Voices asking for democracy in Swaziland/ Des voix s’élèvent pour demander la démocratie au Swaziland

(Liens en anglais/ links in english)

Ocnus.net nous présente une nouvelle du Swaziland où les syndicats ont initié un mouvement de protestation qui a paralysé le pays. Ce mouvement exige de la part du roi Mswati III, qu’il permette l’ouverture démocratique de son royaume. En effet, le Swaziland est l’une des dernières monarchie absolue de le planète.

Ocnus.net brings us the news about tiny Swaziland, a small landlocked country stuck between South Africa and Mozambique. This country is one of the last absolute monarchy in the world, but that may come to an end with protests going on that paralysed the country. People want the king, Mswati III , to allow democracy in his kingdom:

Protest Brings Swaziland to a Standstill
By Lunga Masuku, Sowetan 26/7/07
Jul 31, 2007 – 9:10:18 AM

MBABANE – Swaziland ground to a halt today as thousands of workers staged the country’s biggest demonstration for over a decade in a push for multi-party democracy in Africa’s last absolute monarchy.

As riot police and plain-clothed officers kept a close eye on a mass march in the capital Mbabane, union leaders warned such shows of strength would be repeated if King Mswati III and his government did not meet their demands.

“It is about time that the people of Swaziland realise that they made a big mistake by making the king an absolute monarch,” Swaziland Federation of Trade Unions secretary-general Jan Sithole told the marchers in downtown Mbabane.

“If the situation does not change such protests will become the order of the day,” he added as traffic was brought to standstill.

Sithole said the traditional tinkhundla system of government – under which the king retains full executive, legislative and judicial powers – was dragging the country into poverty.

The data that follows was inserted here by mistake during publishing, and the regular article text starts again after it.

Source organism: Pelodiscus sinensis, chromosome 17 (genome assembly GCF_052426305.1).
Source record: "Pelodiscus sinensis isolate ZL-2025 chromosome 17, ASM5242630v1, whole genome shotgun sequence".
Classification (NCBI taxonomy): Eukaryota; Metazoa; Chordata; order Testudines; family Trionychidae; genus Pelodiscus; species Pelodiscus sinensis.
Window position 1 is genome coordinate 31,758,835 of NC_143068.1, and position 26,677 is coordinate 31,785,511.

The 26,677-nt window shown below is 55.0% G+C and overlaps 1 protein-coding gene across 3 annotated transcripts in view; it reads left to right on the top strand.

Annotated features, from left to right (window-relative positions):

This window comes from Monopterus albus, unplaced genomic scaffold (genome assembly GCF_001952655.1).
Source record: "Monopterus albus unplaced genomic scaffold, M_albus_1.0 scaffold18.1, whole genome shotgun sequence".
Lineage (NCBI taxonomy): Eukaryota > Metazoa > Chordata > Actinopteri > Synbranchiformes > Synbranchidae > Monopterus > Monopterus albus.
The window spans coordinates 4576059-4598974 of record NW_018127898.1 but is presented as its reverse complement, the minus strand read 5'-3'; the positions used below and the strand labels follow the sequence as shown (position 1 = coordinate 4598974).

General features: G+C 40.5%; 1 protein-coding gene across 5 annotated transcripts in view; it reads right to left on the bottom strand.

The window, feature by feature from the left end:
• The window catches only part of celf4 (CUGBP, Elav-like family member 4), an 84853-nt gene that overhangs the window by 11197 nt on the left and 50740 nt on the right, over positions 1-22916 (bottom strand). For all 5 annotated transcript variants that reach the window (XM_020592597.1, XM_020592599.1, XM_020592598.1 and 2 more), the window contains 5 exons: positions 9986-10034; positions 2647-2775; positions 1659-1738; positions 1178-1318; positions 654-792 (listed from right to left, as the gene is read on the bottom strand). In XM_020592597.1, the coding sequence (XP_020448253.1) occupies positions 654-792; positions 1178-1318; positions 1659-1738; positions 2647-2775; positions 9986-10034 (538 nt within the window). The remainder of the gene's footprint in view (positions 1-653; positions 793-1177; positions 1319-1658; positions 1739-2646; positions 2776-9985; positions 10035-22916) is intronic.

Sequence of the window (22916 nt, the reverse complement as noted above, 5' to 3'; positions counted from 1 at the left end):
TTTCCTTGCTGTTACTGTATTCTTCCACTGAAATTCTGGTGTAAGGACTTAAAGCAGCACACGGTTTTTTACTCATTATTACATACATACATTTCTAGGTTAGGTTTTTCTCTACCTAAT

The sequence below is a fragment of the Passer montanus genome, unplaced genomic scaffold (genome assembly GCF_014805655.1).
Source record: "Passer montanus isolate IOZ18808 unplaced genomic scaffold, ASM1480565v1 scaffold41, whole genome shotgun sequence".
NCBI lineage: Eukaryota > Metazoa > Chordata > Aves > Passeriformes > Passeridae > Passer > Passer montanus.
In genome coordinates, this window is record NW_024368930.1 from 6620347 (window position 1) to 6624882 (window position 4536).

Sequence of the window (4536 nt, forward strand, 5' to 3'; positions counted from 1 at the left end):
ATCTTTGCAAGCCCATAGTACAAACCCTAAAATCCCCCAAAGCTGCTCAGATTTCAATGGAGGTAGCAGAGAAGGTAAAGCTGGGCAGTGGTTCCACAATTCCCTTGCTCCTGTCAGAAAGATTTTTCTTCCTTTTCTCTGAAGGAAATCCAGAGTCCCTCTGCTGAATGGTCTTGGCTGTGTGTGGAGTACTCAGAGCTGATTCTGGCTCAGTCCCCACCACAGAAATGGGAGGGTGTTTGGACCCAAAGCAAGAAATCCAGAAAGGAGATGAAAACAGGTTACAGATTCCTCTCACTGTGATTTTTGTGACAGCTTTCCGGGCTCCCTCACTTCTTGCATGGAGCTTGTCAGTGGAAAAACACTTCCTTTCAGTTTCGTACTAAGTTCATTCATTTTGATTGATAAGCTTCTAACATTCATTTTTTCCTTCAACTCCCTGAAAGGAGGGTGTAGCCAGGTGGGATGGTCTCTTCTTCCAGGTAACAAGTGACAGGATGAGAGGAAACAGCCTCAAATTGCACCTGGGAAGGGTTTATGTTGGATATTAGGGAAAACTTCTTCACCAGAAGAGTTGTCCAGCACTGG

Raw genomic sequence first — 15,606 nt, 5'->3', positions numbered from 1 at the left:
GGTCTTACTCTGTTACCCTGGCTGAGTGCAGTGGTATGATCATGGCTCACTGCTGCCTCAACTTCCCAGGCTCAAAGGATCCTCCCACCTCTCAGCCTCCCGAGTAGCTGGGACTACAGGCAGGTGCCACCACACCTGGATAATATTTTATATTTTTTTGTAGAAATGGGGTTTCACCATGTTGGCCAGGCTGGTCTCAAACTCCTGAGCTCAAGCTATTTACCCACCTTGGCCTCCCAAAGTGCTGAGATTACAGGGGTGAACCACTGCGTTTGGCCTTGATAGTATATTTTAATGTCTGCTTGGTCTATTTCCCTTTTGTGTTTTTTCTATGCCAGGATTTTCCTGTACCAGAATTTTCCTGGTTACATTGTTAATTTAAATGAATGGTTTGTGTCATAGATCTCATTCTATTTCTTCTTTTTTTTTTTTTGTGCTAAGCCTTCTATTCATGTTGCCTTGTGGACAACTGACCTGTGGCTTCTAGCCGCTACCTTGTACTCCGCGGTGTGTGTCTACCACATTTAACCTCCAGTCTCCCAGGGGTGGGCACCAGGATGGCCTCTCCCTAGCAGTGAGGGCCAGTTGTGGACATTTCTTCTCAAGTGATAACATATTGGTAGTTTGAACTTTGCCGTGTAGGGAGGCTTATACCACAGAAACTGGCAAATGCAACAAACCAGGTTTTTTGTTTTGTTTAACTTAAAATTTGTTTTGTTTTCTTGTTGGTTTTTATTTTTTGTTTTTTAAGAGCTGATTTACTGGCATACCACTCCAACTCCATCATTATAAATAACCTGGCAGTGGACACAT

“Seventy percent of the people of the country live below poverty line, while only 10 percent of the ruling elite enjoy the wealth,” he added to a roar of approval from striking workers.

Unionists want a ban on political parties contesting next year’s general election to be overturned, saying that only a multi-party system will bring genuine democracy to the former British colony.

“It was political parties that brought independence to Swaziland and it will be political parties that will liberate the country from the system that now exists,” said Sithole.

He said the protesters did not seek the overthrow of the king, who is husband to 13 wives, but merely to trim his powers.

“Even now political parties and unions want a king that will reign, not rule.”

The protest in Mbabane comes a day after a similar demonstration in the centre of the second city of Manzini.

Schools and government factories were once again closed while while hospitals and banks were operating skeleton services.

Yesterday’s march in Manzini was marred by reports of looting and many shops had closed their shutters in Mbabane in anticipation of fresh violence.

The marchers stoned a furniture shop but there were no other reports of violence.

Government spokesman Percy Simelane insisted the protests had had little impact and said they were “nothing” compared to the last major protests by democracy activists in 1996.

“Our offices and shops are operating normally. However the industrial sector has been slightly affected but this does not scare the government at all,” said Simelane, who had earlier urged unions “to put the economic needs of the country at heart” before striking.

Landlocked Swaziland is one of the poorest countries in Africa, a situation compounded by the Aids pandemic.

It has the highest rate of HIV in the world – with more than 40 percent of adults infected, and 70 percent of the 1.1 million citizens live on less than one dollar a day.

It is also currently facing a major drought, with the United Nations’ Office for the Coordination of Humanitarian Affairs warning earlier this week that more than 400,000 people face starvation as a result of poor maize harvests.

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